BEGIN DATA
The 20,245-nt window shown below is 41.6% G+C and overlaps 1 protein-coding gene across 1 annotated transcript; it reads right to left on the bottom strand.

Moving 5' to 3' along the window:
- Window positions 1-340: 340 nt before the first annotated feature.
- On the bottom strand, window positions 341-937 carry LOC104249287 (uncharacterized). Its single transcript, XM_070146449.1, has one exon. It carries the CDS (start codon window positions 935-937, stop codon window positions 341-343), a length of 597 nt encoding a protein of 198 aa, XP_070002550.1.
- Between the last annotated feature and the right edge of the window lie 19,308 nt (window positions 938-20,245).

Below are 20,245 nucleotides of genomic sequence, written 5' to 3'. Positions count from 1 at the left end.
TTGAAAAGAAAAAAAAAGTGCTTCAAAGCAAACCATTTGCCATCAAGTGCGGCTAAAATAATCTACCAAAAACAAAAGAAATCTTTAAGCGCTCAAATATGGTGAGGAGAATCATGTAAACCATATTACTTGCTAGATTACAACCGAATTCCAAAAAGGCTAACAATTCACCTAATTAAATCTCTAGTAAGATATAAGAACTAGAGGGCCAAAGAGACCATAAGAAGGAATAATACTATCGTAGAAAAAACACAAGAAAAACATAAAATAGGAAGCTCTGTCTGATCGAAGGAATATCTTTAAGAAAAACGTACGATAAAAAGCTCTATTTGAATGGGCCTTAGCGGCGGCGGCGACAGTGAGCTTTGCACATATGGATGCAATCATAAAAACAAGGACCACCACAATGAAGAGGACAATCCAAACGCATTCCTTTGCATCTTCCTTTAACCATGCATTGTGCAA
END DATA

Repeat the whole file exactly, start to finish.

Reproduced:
The 20,245-nt window shown below is 41.6% G+C and overlaps 1 protein-coding gene across 1 annotated transcript; it reads right to left on the bottom strand.

Moving 5' to 3' along the window:
- Window positions 1-340: 340 nt before the first annotated feature.
- On the bottom strand, window positions 341-937 carry LOC104249287 (uncharacterized). Its single transcript, XM_070146449.1, has one exon. It carries the CDS (start codon window positions 935-937, stop codon window positions 341-343), a length of 597 nt encoding a protein of 198 aa, XP_070002550.1.
- Between the last annotated feature and the right edge of the window lie 19,308 nt (window positions 938-20,245).

Below are 20,245 nucleotides of genomic sequence, written 5' to 3'. Positions count from 1 at the left end.
TTGAAAAGAAAAAAAAAGTGCTTCAAAGCAAACCATTTGCCATCAAGTGCGGCTAAAATAATCTACCAAAAACAAAAGAAATCTTTAAGCGCTCAAATATGGTGAGGAGAATCATGTAAACCATATTACTTGCTAGATTACAACCGAATTCCAAAAAGGCTAACAATTCACCTAATTAAATCTCTAGTAAGATATAAGAACTAGAGGGCCAAAGAGACCATAAGAAGGAATAATACTATCGTAGAAAAAACACAAGAAAAACATAAAATAGGAAGCTCTGTCTGATCGAAGGAATATCTTTAAGAAAAACGTACGATAAAAAGCTCTATTTGAATGGGCCTTAGCGGCGGCGGCGACAGTGAGCTTTGCACATATGGATGCAATCATAAAAACAAGGACCACCACAATGAAGAGGACAATCCAAACGCATTCCTTTGCATCTTCCTTTAACCATGCATTGTGCAA